How are SSDI payments calculated?
The Social Security Administration uses a complicated formula to calculate SSDI benefits. First, it takes an individual’s average income from the 35 years in which they earned their highest income. This number is the “average indexed monthly earnings,” or AIME. The SSA then plugs the AIME into a formula to determine different percentages, or “bend points,” which are used to determine the individual’s “primary insurance amount,” or PIA. The bend points change each year. In 2022, they are 90% of the first $1,024 of an individual’s AIME; plus 32% of the amount in AIME between $1,024 and $6,172; and 15% of the amount in AIME over $6,172.
What is the maximum SSDI benefit I can receive?
Your lifetime earnings determine the exact amount you can receive in SSDI benefits. However, the Social Security Administration also sets a maximum monthly benefit amount, which applies to all SSDI recipients. In 2022, the maximum SSDI benefit is $3,345 per month.
What is the average amount you can receive in SSDI benefits?
Various unique factors—including lifetime earnings—play a role in someone’s actual SSDI benefit amount. That being said, the average disability benefit for 2022 is $1,358 per month.
Can I receive social security disability insurance benefits if I'm working?
You may not receive SSDI benefits if you are engaged in “substantial gainful activity” (SGA). The Social Security Administration defines SGA by certain income thresholds, which change annually. For 2022, SGA is set at $1,350 for a non-blind individual and $2,260 for a blind individual. In other words, if you work and earn more than $1,350 per month, and you are not blind, you are not eligible for SSDI benefits.
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Affleck & Gordon won my case!
“I filed for SSDI and had to appeal, so I hired Affleck & Gordon. The attorneys talked to me with the utmost respect and treated me like I was actually someone, not just a number.”R. Duff
I could not be more grateful to the team at Affleck & Gordon.
“I would like to thank Affleck & Gordon for representing me in my SSDI case. They are professional and caring and were always available when I had questions and concerns. Even during a pandemic, they got the job done for me.”T. Curtis
Many SSDI claims are denied. This happens for a variety of reasons, from application errors to issues with medical conditions failing to meet the Social Security Administration’s definition of “disability,” problems with work credits, and more.
If your SSDI claim is denied, you have the right to appeal this decision.
Appealing a denied SSDI claim involves several steps:
- Reconsideration: The first step in appealing a denied SSDI claim is requesting a reconsideration. You may request a reconsideration for either a medical determination or a non-medical determination. If your original claim was denied for medical reasons (for example, if the Social Security Administration (SSA) claims that your medical condition does not meet its strict definition of “disability”), you may request a reconsideration for a medical determination. All other denial reasons require a request for reconsideration for a non-medical determination.
- Administrative Hearing: If you disagree with the SSA’s decision on your reconsideration, you may request a hearing before an administrative law judge (ALJ). Once you have requested an administrative hearing, you will receive a notice from the SSA informing you of the time and date of your hearing. These hearings often proceed much like a standard trial; you and your legal counsel may submit evidence in support of your claim, and the SSA may also submit evidence against your claim. The ALJ will issue a written decision based on the evidence at the conclusion of the hearing.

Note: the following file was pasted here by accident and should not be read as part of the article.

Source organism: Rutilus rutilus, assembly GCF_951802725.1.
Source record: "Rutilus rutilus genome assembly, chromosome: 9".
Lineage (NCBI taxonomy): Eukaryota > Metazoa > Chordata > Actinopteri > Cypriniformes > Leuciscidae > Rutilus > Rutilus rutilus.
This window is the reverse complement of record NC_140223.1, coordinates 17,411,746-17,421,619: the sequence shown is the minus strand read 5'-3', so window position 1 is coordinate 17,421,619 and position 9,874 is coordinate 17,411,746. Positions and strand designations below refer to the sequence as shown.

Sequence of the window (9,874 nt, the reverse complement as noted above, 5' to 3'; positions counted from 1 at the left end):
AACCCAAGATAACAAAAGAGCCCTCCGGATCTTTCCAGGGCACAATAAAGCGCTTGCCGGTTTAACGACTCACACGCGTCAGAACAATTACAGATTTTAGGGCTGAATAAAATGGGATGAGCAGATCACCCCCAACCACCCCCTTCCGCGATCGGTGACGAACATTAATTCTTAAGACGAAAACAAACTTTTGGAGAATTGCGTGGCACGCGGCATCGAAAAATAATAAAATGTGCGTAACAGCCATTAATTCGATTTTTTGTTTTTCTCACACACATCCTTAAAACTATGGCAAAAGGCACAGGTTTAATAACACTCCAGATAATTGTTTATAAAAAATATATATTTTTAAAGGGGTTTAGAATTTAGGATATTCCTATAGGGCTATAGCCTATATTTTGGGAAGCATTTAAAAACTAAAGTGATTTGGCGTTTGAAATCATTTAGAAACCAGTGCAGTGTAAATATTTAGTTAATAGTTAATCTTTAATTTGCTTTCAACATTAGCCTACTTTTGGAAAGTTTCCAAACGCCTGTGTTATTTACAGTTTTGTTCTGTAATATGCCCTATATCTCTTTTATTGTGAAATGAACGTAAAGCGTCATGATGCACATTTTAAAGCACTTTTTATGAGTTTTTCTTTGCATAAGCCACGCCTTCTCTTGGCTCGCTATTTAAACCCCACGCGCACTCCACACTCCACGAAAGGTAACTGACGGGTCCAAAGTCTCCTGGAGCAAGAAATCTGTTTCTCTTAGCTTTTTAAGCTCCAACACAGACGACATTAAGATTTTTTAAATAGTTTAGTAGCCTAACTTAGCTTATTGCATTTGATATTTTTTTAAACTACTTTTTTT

- Appeals Council Review: If you believe the ALJ made an error, or if you disagree with the outcome of the administrative hearing, you may request a review by the Social Security Appeals Council. The Appeals Council may grant or deny your request for a review. If it grants your request, it may return your case to the ALJ for further review, or it may issue a new decision on your case. However, the Appeals Council generally only grants requests for review when it determines that a legal or administrative error was made. If the ALJ’s decision was made according to applicable laws, your request for an Appeals Council review may be denied.
- Federal Court Review: The final step in appealing a denied SSDI claim is requesting a review by the federal court. You may request a federal court review if you disagree with the Appeals Council’s decision following its review of your case, or if you believe that an error was made. Your attorney can assist you in requesting and preparing for a federal court review.
At Affleck & Gordon, we care deeply about helping our clients obtain the disability benefits they need to manage everyday expenses and maintain their quality of life. We know how stressful it is to suffer a disability or be diagnosed with a serious medical condition, which is why we work tirelessly to help our clients face—and overcome—their physical, emotional, and financial challenges. As your legal team, we will be there for you every step of the way, offering personalized counsel and professional guidance based on decades of legal experience.
Our firm can assist you with all aspects of your SSDI case, including but not limited to:
- Determining whether you are eligible for SSDI
- Explaining the types of SSDI benefits you may be entitled to receive
- Gathering applicable documents and information to support your claim
- Filing your original SSDI claim with the Social Security Administration (SSA)
- Requesting a reconsideration or administrative hearing if your claim is denied
- Preparing for and navigating the SSDI appeals process
We are happy to answer your questions and address your concerns throughout the process. Our SSDI attorneys have extensive experience helping disabled individuals, veterans, and families throughout Georgia, and we look forward to serving you, too.